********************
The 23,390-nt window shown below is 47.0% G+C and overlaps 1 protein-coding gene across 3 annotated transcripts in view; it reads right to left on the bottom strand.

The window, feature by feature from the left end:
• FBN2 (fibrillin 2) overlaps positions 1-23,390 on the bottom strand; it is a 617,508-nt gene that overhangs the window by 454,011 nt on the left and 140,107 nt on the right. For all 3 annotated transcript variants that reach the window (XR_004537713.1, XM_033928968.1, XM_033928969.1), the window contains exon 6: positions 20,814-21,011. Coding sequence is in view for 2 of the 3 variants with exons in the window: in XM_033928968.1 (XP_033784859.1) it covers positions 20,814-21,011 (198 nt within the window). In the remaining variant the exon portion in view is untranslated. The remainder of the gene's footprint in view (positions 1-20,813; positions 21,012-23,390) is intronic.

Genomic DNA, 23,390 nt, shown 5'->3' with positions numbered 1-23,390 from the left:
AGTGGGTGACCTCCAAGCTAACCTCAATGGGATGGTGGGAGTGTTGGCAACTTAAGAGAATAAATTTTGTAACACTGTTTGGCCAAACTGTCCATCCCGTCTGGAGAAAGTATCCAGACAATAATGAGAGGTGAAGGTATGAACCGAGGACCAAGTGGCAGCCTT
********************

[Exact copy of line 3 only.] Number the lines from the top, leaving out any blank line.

• FBN2 (fibrillin 2) overlaps positions 1-23,390 on the bottom strand; it is a 617,508-nt gene that overhangs the window by 454,011 nt on the left and 140,107 nt on the right. For all 3 annotated transcript variants that reach the window (XR_004537713.1, XM_033928968.1, XM_033928969.1), the window contains exon 6: positions 20,814-21,011. Coding sequence is in view for 2 of the 3 variants with exons in the window: in XM_033928968.1 (XP_033784859.1) it covers positions 20,814-21,011 (198 nt within the window). In the remaining variant the exon portion in view is untranslated. The remainder of the gene's footprint in view (positions 1-20,813; positions 21,012-23,390) is intronic.